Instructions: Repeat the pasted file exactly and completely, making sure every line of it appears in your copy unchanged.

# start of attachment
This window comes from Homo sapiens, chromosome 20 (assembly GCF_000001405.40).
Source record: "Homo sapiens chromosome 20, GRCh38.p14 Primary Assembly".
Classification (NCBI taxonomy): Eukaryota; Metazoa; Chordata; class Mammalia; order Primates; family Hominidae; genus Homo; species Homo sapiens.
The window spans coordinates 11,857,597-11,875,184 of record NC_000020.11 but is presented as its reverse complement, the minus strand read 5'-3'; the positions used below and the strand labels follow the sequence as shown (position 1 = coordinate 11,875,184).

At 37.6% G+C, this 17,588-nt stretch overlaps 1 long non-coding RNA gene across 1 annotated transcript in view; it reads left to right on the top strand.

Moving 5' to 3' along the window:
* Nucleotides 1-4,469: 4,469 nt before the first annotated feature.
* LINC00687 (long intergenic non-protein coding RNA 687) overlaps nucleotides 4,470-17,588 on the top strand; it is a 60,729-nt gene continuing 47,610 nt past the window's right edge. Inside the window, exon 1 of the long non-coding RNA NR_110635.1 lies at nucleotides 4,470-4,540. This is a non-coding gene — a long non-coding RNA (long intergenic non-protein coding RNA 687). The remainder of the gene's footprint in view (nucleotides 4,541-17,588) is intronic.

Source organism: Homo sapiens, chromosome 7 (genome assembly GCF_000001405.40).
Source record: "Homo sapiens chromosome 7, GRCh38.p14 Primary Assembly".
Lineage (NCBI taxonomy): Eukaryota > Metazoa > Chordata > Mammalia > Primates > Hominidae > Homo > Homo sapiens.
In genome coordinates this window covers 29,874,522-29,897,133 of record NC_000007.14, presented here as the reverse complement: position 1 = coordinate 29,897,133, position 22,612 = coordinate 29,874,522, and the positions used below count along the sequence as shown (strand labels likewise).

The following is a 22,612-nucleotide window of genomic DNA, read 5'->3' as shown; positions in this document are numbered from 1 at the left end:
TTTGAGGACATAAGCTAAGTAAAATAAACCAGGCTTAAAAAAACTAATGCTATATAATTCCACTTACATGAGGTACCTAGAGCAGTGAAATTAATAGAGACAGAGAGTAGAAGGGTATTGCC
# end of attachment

This window comes from Homo sapiens, chromosome 20 (assembly GCF_000001405.40).
Source record: "Homo sapiens chromosome 20, GRCh38.p14 Primary Assembly".
Classification (NCBI taxonomy): Eukaryota; Metazoa; Chordata; class Mammalia; order Primates; family Hominidae; genus Homo; species Homo sapiens.
The window spans coordinates 11,857,597-11,875,184 of record NC_000020.11 but is presented as its reverse complement, the minus strand read 5'-3'; the positions used below and the strand labels follow the sequence as shown (position 1 = coordinate 11,875,184).

At 37.6% G+C, this 17,588-nt stretch overlaps 1 long non-coding RNA gene across 1 annotated transcript in view; it reads left to right on the top strand.

Moving 5' to 3' along the window:
* Nucleotides 1-4,469: 4,469 nt before the first annotated feature.
* LINC00687 (long intergenic non-protein coding RNA 687) overlaps nucleotides 4,470-17,588 on the top strand; it is a 60,729-nt gene continuing 47,610 nt past the window's right edge. Inside the window, exon 1 of the long non-coding RNA NR_110635.1 lies at nucleotides 4,470-4,540. This is a non-coding gene — a long non-coding RNA (long intergenic non-protein coding RNA 687). The remainder of the gene's footprint in view (nucleotides 4,541-17,588) is intronic.

Source organism: Homo sapiens, chromosome 7 (genome assembly GCF_000001405.40).
Source record: "Homo sapiens chromosome 7, GRCh38.p14 Primary Assembly".
Lineage (NCBI taxonomy): Eukaryota > Metazoa > Chordata > Mammalia > Primates > Hominidae > Homo > Homo sapiens.
In genome coordinates this window covers 29,874,522-29,897,133 of record NC_000007.14, presented here as the reverse complement: position 1 = coordinate 29,897,133, position 22,612 = coordinate 29,874,522, and the positions used below count along the sequence as shown (strand labels likewise).

The following is a 22,612-nucleotide window of genomic DNA, read 5'->3' as shown; positions in this document are numbered from 1 at the left end:
TTTGAGGACATAAGCTAAGTAAAATAAACCAGGCTTAAAAAAACTAATGCTATATAATTCCACTTACATGAGGTACCTAGAGCAGTGAAATTAATAGAGACAGAGAGTAGAAGGGTATTGCC